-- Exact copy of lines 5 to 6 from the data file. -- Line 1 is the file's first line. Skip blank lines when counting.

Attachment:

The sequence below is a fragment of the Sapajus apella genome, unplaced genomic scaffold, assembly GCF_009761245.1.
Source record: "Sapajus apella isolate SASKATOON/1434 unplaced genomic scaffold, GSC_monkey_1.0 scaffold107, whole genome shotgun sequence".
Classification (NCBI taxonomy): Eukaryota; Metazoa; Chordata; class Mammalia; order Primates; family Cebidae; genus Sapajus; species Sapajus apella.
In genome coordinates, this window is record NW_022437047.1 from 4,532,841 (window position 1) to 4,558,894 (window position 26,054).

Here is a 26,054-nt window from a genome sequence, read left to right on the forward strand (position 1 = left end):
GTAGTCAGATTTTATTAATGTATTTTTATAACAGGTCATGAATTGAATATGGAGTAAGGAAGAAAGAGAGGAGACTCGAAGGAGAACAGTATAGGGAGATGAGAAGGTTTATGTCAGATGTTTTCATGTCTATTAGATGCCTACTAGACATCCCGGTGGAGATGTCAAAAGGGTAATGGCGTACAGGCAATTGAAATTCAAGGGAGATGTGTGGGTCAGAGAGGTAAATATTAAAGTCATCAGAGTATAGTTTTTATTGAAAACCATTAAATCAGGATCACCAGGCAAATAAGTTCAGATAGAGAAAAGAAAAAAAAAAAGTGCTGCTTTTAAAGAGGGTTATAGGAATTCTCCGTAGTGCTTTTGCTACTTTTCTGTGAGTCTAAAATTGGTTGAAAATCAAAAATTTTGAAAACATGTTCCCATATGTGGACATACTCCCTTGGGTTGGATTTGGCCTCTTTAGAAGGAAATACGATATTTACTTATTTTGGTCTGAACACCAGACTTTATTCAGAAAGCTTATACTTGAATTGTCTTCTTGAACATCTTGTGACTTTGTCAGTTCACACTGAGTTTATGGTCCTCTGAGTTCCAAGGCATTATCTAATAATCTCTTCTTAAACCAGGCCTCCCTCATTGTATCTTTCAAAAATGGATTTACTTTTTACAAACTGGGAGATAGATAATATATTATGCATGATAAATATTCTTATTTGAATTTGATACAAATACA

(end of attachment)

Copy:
Here is a 26,054-nt window from a genome sequence, read left to right on the forward strand (position 1 = left end):
GTAGTCAGATTTTATTAATGTATTTTTATAACAGGTCATGAATTGAATATGGAGTAAGGAAGAAAGAGAGGAGACTCGAAGGAGAACAGTATAGGGAGATGAGAAGGTTTATGTCAGATGTTTTCATGTCTATTAGATGCCTACTAGACATCCCGGTGGAGATGTCAAAAGGGTAATGGCGTACAGGCAATTGAAATTCAAGGGAGATGTGTGGGTCAGAGAGGTAAATATTAAAGTCATCAGAGTATAGTTTTTATTGAAAACCATTAAATCAGGATCACCAGGCAAATAAGTTCAGATAGAGAAAAGAAAAAAAAAAAGTGCTGCTTTTAAAGAGGGTTATAGGAATTCTCCGTAGTGCTTTTGCTACTTTTCTGTGAGTCTAAAATTGGTTGAAAATCAAAAATTTTGAAAACATGTTCCCATATGTGGACATACTCCCTTGGGTTGGATTTGGCCTCTTTAGAAGGAAATACGATATTTACTTATTTTGGTCTGAACACCAGACTTTATTCAGAAAGCTTATACTTGAATTGTCTTCTTGAACATCTTGTGACTTTGTCAGTTCACACTGAGTTTATGGTCCTCTGAGTTCCAAGGCATTATCTAATAATCTCTTCTTAAACCAGGCCTCCCTCATTGTATCTTTCAAAAATGGATTTACTTTTTACAAACTGGGAGATAGATAATATATTATGCATGATAAATATTCTTATTTGAATTTGATACAAATACA